the journey to paid professional performing artist

business cards

You might think these are only for businessmen, but think again.

Show business is about the connections you make and your staying power in the minds of directors.  The more they see you and hear your name, the better.

In the Rockettes, often you hear of girls auditioning over and over before getting the job.  I’ve even heard of 13 times before.  It takes perseverance.

Last time I posted about the need for a thank you note post-audition.  I haven’t always done this.  The idea came to me when I forgot to mention that I can do split jumps when they asked if anyone has acrobatic tricks.  I don’t know if this counts, but it’s worth a try.  The director knows what she is looking for, I shouldn’t try to double guess.

So I wrote a thank you note, adding that information and the link to the You Tube file that shows me performing it on stage.  As I was writing I got the thought that it would be good of the me include my business card so she has all my information right there.  Then I looked at my business cards, which are at the moment kind of generic.  I decided a re-design was in order, especially since I have a great headshot to put on them now.  This is what I’m thinking of using:

I Googled dancer business cards and thank you note etiquette, and found the suggestion to add a picture with the note.  I think I’ve got two my two birds here with including pictures of me on my business card, along with my information.  Hopefully I will spring back into the directors head!

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Going the extra mile: how to follow up after an audition

Dance Magazine, Feb, 2009 by Rachel Leigh Dolan

When you’re done with an audition–whether or not you got the job–your chance to leave a good impression isn’t over There are ways to stay on auditioners” minds without appearing pushy. Experts from the Broadway, modern, ballet, and commercial dance scenes tell how it’s tactfully done.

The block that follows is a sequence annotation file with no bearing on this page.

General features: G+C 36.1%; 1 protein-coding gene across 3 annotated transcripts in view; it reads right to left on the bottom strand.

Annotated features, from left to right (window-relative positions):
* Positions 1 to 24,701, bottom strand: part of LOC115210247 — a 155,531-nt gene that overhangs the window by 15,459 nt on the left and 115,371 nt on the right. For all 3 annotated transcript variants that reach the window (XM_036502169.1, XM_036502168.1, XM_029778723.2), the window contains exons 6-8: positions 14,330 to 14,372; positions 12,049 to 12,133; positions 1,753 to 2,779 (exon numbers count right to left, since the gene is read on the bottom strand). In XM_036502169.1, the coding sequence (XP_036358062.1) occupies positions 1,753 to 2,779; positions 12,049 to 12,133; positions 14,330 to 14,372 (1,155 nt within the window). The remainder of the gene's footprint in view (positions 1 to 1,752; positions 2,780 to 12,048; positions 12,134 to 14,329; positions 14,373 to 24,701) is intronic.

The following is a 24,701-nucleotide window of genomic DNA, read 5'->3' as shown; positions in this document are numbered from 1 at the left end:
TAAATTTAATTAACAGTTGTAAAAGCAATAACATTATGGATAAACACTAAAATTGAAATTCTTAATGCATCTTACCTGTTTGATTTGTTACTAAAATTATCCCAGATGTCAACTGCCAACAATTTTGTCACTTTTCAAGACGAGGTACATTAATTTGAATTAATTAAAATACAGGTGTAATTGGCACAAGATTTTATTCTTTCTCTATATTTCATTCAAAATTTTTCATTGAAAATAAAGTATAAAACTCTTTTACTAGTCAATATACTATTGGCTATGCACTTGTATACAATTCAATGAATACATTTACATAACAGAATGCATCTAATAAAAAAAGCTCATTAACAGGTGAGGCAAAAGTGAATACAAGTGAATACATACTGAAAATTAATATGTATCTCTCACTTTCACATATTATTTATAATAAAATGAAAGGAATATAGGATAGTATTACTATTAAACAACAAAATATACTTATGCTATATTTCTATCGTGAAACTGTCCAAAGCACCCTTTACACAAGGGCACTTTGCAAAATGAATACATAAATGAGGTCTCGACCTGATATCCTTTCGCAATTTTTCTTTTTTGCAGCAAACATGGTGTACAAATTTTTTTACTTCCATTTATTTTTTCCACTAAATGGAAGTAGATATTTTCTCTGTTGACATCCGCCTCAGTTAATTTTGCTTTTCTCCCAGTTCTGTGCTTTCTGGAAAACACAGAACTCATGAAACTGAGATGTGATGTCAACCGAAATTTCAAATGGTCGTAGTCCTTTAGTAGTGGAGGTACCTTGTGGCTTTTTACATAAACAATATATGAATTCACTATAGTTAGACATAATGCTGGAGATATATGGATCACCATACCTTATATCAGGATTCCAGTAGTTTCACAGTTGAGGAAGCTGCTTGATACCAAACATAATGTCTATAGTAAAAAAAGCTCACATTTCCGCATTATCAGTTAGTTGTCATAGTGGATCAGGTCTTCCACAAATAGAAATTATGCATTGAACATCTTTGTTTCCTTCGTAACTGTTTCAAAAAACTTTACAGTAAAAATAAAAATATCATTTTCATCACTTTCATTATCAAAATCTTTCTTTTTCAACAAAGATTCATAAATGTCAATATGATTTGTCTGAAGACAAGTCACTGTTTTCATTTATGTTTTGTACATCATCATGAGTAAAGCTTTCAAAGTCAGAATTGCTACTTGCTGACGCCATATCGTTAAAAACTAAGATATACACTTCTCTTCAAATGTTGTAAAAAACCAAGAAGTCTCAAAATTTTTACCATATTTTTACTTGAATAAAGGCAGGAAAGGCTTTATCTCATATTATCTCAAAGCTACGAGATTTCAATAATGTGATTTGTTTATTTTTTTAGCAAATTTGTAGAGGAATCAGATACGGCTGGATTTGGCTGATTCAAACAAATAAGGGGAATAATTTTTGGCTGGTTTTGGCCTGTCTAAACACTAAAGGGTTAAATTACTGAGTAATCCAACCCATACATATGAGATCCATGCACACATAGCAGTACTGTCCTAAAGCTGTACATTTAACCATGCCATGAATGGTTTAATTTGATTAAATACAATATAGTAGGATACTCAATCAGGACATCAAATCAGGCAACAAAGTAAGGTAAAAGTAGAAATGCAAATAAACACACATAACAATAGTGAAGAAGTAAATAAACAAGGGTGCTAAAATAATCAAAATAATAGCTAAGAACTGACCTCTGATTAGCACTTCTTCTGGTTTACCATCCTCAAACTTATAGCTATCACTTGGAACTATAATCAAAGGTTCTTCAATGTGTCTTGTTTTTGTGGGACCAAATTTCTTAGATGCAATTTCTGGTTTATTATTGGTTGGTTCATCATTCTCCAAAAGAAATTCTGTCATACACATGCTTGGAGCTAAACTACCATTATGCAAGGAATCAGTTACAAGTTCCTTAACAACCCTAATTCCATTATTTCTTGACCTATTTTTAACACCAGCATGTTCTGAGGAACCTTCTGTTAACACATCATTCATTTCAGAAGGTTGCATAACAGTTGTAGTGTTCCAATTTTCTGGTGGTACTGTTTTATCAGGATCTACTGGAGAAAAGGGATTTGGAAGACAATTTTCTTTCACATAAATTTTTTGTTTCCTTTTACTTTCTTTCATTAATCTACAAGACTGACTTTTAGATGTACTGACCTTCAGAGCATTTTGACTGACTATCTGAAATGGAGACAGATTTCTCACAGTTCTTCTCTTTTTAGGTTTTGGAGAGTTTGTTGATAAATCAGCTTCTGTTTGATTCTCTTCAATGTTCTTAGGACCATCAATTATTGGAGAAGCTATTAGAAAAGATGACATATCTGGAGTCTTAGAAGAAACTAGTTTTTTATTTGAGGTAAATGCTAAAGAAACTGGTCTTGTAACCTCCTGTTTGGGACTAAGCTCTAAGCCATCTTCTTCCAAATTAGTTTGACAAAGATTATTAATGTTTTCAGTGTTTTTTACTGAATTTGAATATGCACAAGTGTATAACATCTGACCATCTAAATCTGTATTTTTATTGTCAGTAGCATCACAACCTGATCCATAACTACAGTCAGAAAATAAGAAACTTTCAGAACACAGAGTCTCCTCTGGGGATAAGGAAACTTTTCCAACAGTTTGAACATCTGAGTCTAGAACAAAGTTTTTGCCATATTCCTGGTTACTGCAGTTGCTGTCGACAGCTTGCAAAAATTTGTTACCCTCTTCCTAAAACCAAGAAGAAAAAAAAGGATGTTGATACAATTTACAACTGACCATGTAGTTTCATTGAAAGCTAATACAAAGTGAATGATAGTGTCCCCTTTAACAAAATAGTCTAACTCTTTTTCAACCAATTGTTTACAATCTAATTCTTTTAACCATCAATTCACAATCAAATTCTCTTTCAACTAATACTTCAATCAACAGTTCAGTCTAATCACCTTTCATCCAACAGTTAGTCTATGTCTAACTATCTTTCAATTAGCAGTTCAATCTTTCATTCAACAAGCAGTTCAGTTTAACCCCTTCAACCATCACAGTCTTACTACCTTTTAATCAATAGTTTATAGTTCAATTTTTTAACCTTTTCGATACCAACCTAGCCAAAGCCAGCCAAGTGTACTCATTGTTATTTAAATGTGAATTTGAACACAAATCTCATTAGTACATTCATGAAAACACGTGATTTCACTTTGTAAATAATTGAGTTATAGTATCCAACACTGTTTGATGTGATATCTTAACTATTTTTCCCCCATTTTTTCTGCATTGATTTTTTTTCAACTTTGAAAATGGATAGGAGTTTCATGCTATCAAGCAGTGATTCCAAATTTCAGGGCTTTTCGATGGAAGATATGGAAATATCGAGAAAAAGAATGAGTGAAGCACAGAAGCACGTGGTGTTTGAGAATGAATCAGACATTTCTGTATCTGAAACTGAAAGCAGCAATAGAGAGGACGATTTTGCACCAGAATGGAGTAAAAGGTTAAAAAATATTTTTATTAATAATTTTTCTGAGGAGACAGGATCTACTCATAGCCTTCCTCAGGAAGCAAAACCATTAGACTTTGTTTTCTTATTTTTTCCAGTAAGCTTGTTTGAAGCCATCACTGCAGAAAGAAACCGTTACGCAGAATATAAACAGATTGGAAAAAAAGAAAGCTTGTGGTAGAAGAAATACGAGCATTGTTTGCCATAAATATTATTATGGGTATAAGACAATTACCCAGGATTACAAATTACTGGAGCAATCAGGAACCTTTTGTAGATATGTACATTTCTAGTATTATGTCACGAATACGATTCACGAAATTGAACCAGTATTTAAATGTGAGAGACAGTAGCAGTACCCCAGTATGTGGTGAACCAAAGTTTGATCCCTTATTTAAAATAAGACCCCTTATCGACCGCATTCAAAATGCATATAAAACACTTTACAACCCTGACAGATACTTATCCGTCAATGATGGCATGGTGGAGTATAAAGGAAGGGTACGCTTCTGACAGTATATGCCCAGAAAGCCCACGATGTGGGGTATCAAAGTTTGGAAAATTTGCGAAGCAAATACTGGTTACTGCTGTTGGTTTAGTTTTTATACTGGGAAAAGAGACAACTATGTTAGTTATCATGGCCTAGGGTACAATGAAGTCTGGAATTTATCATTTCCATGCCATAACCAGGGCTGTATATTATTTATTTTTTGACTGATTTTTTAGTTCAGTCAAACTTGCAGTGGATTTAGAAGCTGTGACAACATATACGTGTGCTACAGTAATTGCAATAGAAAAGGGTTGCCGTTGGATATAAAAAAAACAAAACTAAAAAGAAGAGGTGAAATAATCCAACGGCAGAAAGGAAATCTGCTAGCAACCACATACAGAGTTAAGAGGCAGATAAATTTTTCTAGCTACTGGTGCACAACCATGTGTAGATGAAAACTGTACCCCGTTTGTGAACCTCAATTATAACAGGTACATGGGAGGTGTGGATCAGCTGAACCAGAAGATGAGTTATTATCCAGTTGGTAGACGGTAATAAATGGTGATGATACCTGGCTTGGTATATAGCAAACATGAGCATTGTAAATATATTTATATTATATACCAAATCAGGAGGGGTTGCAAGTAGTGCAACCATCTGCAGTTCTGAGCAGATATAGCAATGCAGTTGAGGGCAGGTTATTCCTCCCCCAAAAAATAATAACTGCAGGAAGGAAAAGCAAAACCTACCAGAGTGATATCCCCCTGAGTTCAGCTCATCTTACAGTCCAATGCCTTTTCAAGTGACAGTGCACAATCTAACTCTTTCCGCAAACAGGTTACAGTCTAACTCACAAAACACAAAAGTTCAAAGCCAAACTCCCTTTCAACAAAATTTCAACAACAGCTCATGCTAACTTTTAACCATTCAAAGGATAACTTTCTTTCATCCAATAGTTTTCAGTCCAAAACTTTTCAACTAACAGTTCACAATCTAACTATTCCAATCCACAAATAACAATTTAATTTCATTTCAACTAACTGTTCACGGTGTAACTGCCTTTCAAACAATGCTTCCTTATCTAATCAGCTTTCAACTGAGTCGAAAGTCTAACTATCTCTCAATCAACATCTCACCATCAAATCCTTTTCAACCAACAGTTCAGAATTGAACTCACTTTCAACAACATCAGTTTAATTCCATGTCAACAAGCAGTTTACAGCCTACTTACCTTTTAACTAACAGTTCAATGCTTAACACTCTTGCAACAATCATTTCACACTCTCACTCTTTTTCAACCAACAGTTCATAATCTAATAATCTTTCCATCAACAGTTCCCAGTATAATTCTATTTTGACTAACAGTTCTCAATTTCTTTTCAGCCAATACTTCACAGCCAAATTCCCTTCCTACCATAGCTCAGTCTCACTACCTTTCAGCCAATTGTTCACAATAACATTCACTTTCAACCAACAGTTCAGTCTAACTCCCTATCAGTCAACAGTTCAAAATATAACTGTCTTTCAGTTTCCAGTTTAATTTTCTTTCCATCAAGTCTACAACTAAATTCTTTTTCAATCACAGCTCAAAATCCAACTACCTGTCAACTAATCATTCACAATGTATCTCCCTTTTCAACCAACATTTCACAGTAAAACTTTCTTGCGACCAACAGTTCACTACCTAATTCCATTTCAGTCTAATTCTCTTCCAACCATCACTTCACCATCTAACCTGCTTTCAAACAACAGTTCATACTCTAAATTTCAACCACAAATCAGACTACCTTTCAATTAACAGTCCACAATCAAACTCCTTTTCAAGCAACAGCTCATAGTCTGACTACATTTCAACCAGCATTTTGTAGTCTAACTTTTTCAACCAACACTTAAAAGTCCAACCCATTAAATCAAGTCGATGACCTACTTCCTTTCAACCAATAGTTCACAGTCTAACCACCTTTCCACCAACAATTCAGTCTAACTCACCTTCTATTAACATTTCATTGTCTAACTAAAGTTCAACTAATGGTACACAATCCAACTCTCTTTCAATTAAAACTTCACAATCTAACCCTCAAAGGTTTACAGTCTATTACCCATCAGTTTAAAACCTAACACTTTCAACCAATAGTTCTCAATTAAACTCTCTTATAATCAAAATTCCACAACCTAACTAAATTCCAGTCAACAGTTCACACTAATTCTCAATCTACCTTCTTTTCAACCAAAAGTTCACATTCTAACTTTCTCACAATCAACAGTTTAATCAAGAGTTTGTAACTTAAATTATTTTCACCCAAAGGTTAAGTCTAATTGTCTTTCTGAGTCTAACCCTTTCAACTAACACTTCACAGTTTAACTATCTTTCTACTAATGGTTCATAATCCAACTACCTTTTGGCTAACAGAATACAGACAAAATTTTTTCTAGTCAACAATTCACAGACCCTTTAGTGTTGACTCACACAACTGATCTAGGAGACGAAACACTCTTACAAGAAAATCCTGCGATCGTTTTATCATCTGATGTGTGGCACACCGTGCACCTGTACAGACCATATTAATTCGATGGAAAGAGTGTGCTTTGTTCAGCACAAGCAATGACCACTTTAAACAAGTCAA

Strengthen your connections (politely).

If you’ve had a strong audition, a director may be interested in you for future jobs, says Laura Stanczyk, casting director for Dirty Dancing. Keep in touch by sending a postcard or personal note to their office: For people with inboxes stuffed to the brim, snail-mail speaks louder than e-mail. If you’d like feedback, Stanczyk says, a phone call to a casting director (work line, not cell phone) is OK, but always be complimentary, and never ask why you weren’t cast. Instead, inquire what you might do to improve your auditioning.

“If you really want to follow up,” Stanczyk advises, “go to open calls to stay in our minds.” Face-to-face time with casting directors and choreographers is the best way to remind them of your talent.

The good old-fashioned thank-you note.

Modern choreographer David Parsons, artistic director of Parsons Dance Company in NYC, appreciates a handwritten post-audition thank-you note. Say that you enjoyed the process, or share what you thought of the work. “Giving auditions is part of who we are, so we like to hear feedback,” Parsons says. He recommends sending a note as soon as possible after the audition, and always with a picture.

Don’t overdo it.

William Whitener, artistic director of Kansas City Ballet, also welcomes a thank-you note but cautions against sending e-mails and calling too much. “If we say that we will get in touch with you, we mean it,” he says. When writing to a director, he adds, be informed about the company; you don’t want to get caught not having done your research.

Show them you’re ready.

For dancers on the commercial scene, Lisa Coppola, an agent with McDonald Selznick Associates in L.A., recommends following up after submitting your materials for representation. It shows that you’re proactive, Coppola says, and will be that way if you’re signed. “Anyone would want to hear that you had an enjoyable audition or working experience and that you’d like to work together in the future.”

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